POV: High Tech, Low Life

(Rochester, New York) -- As if China’s government hasn’t had enough trouble maintaining its control of information in the face of rapid economic growth and global integration, it now has to contend with the likes of “Tiger Temple” and “Zola.” These are the Internet pseudonyms of two bloggers who began in 2004 and 2007, respectively, to document and report all the bad news—crime, corruption, economic inequality—that the government doesn’t see fit to print or broadcast. Stephen Maing's High Tech, Low Life, airing Sunday, July 28, 2013 at 11:30 p.m. on WXXI-TV, is the gripping story of how these two men, independently and for different reasons—and using common tools of the Internet age—turned themselves into one-man news stations while skirting government censorship and dodging arrest. They are models for what may be China’s most dangerous advocate of free speech: the citizen reporter.

57-year-old Zhang Shihe, known as "Tiger Temple," is a wandering writer and self-described romantic who earned the title of China’s first citizen reporter after he impulsively documented an unfolding—and unreported—murder in his neighborhood, and 26-year-old Zhou Shuguang, known as "Zola," is a vegetable seller with big dreams who saw an opportunity for fame and fortune in reporting suppressed news throughout China. Both men show via the Internet the kind of scenes the government wants suppressed: poor people clinging to homes facing demolition by developers backed by government officials, the rape and murder of a young girl by an official’s relative, herdsmen deprived of their grazing lands for farms, homeless people living in holes called “dog houses” near Tiananmen Square, the degraded living conditions of migrant construction workers in Beijing.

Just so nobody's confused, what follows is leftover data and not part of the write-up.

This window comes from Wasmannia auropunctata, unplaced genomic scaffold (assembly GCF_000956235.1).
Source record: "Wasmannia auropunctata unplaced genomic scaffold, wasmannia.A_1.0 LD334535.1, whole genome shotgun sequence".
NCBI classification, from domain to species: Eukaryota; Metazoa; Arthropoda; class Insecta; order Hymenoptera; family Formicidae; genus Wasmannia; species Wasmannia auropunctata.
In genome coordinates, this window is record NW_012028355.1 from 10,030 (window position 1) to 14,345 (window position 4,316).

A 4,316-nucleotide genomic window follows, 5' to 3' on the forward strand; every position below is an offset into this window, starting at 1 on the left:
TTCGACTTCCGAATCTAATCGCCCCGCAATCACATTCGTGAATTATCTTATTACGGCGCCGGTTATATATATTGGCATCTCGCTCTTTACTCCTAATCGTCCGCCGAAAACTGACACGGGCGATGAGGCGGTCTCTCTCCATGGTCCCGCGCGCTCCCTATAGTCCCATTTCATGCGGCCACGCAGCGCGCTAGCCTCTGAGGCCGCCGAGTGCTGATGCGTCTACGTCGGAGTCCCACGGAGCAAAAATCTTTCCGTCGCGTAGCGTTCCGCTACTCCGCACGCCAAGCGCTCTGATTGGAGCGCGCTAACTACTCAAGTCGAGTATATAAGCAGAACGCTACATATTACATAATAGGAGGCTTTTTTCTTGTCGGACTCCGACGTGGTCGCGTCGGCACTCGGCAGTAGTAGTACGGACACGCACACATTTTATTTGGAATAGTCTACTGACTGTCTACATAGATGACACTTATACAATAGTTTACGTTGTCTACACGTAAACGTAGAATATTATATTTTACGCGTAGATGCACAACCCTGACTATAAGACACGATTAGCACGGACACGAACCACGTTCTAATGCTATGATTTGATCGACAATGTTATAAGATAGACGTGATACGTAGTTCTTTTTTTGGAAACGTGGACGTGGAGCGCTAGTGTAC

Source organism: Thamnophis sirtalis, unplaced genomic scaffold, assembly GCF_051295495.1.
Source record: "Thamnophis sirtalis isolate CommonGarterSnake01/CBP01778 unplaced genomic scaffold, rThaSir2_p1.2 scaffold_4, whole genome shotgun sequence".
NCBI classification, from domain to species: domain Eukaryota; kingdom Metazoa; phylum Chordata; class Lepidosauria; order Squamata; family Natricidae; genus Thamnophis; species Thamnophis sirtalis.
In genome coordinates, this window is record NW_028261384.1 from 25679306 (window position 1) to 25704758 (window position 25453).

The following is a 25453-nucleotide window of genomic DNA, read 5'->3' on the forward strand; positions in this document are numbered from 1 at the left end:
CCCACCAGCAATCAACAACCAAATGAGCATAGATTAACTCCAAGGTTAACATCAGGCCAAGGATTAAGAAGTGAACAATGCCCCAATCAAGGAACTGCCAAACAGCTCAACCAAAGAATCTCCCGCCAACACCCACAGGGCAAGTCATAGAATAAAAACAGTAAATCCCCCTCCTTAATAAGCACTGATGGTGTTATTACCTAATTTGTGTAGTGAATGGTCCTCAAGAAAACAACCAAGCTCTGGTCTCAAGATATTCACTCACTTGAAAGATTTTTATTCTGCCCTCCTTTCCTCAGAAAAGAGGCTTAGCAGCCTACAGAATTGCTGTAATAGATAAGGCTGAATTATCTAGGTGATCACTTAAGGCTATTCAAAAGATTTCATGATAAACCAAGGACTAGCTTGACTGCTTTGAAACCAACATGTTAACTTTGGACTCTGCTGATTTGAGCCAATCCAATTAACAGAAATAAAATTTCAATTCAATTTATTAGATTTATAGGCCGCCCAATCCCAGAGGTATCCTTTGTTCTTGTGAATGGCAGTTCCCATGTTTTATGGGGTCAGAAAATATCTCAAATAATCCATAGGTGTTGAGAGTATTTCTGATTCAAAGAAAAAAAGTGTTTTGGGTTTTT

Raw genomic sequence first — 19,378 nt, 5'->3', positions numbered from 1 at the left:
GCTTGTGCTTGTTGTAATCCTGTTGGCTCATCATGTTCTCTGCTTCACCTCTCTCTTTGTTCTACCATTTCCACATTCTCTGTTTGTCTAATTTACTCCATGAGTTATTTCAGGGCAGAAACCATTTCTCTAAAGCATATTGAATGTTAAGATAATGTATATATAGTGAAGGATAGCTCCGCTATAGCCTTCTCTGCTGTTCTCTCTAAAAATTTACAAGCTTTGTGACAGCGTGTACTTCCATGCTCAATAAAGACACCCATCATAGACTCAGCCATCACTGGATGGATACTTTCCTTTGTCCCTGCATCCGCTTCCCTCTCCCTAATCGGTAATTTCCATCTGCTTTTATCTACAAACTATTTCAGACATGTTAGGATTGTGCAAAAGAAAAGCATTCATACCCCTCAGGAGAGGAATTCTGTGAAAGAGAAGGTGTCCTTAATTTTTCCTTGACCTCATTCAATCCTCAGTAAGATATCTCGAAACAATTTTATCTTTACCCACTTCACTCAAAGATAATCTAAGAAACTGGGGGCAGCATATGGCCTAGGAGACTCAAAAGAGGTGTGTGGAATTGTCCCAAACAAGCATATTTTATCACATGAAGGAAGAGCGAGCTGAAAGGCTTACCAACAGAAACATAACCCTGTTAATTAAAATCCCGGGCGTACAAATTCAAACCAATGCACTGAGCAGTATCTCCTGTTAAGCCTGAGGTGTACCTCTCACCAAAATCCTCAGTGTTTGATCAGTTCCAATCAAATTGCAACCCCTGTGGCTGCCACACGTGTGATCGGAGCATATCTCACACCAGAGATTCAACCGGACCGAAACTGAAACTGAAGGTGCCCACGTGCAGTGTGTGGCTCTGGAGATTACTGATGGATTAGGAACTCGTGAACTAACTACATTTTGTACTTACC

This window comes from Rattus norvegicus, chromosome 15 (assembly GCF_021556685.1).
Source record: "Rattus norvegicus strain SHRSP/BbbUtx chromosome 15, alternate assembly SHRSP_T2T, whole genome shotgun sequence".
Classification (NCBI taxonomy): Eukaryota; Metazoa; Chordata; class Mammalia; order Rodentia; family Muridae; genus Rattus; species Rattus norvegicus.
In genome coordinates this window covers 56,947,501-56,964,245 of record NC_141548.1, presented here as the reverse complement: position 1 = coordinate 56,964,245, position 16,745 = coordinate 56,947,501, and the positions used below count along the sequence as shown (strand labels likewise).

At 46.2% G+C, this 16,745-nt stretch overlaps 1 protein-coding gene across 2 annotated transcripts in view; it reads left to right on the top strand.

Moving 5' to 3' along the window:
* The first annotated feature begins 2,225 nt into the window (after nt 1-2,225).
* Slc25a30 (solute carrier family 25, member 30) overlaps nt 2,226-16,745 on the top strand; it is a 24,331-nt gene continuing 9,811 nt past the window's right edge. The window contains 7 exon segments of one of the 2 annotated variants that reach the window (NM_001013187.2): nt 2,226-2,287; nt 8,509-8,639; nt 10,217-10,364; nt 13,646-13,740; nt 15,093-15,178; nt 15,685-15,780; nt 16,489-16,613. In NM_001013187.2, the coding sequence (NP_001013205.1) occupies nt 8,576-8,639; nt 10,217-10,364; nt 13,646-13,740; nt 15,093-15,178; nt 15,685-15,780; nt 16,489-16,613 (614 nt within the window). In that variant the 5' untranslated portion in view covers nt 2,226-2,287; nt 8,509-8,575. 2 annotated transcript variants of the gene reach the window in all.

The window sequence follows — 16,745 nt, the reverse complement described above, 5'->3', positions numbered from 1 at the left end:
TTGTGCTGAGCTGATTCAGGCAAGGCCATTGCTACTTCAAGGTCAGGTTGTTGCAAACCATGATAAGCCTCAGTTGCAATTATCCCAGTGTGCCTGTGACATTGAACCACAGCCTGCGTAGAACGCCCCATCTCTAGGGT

In the face of such grassroots journalism, the government has deployed the so-called “Great Firewall” Internet censorship system. But Tiger Temple and Zola’s success in getting the news out, armed with nothing more sophisticated than laptops, cellphones and digital cameras—not to mention bicycles—seems to mock the system. 

Playing sometimes like a thriller, sometimes like a step through the digital looking glass, High Tech, Low Life recounts the inspired work of two Chinese citizen reporters who walk a risky line between social commentary and political dissidence. From very different perspectives, they must come to terms with the costs—and for Zola, the potential gains—of an emerging sense of individuality and social responsibility, enabled by widespread access to digital technology. With the explosion of social media use in political events around the world, their work challenges us to reconsider the value, meaning, and future of journalism.

Picture: Zola reports on location in Changsha. 

Credit: Courtesy of Stephen T. Maing, ©MudHorsePictures, LLC.



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